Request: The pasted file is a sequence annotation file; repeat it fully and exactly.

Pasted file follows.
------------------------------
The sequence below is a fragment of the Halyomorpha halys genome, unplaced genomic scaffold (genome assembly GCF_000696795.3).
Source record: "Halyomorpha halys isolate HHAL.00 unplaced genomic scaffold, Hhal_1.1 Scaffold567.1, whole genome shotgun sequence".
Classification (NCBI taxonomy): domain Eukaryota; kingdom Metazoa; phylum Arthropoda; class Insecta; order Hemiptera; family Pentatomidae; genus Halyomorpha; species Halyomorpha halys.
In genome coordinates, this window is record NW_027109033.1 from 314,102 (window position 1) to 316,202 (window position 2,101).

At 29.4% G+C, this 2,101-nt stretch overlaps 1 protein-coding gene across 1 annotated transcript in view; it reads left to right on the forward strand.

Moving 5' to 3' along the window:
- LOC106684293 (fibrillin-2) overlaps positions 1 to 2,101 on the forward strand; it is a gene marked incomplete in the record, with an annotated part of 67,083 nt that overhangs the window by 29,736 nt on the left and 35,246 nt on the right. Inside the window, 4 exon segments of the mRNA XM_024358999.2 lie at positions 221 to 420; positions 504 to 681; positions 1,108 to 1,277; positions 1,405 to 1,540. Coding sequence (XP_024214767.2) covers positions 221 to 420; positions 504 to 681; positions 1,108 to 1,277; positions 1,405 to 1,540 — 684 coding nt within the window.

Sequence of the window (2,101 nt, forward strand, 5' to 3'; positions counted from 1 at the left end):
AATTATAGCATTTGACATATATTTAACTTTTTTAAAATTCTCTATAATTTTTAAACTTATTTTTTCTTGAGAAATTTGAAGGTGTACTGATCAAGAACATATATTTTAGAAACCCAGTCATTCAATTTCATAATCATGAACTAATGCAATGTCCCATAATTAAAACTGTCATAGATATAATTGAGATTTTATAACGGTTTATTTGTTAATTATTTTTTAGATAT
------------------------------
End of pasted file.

The sequence below is a fragment of the Halyomorpha halys genome, unplaced genomic scaffold (genome assembly GCF_000696795.3).
Source record: "Halyomorpha halys isolate HHAL.00 unplaced genomic scaffold, Hhal_1.1 Scaffold567.1, whole genome shotgun sequence".
Classification (NCBI taxonomy): domain Eukaryota; kingdom Metazoa; phylum Arthropoda; class Insecta; order Hemiptera; family Pentatomidae; genus Halyomorpha; species Halyomorpha halys.
In genome coordinates, this window is record NW_027109033.1 from 314,102 (window position 1) to 316,202 (window position 2,101).

At 29.4% G+C, this 2,101-nt stretch overlaps 1 protein-coding gene across 1 annotated transcript in view; it reads left to right on the forward strand.

Moving 5' to 3' along the window:
- LOC106684293 (fibrillin-2) overlaps positions 1 to 2,101 on the forward strand; it is a gene marked incomplete in the record, with an annotated part of 67,083 nt that overhangs the window by 29,736 nt on the left and 35,246 nt on the right. Inside the window, 4 exon segments of the mRNA XM_024358999.2 lie at positions 221 to 420; positions 504 to 681; positions 1,108 to 1,277; positions 1,405 to 1,540. Coding sequence (XP_024214767.2) covers positions 221 to 420; positions 504 to 681; positions 1,108 to 1,277; positions 1,405 to 1,540 — 684 coding nt within the window.

Sequence of the window (2,101 nt, forward strand, 5' to 3'; positions counted from 1 at the left end):
AATTATAGCATTTGACATATATTTAACTTTTTTAAAATTCTCTATAATTTTTAAACTTATTTTTTCTTGAGAAATTTGAAGGTGTACTGATCAAGAACATATATTTTAGAAACCCAGTCATTCAATTTCATAATCATGAACTAATGCAATGTCCCATAATTAAAACTGTCATAGATATAATTGAGATTTTATAACGGTTTATTTGTTAATTATTTTTTAGATAT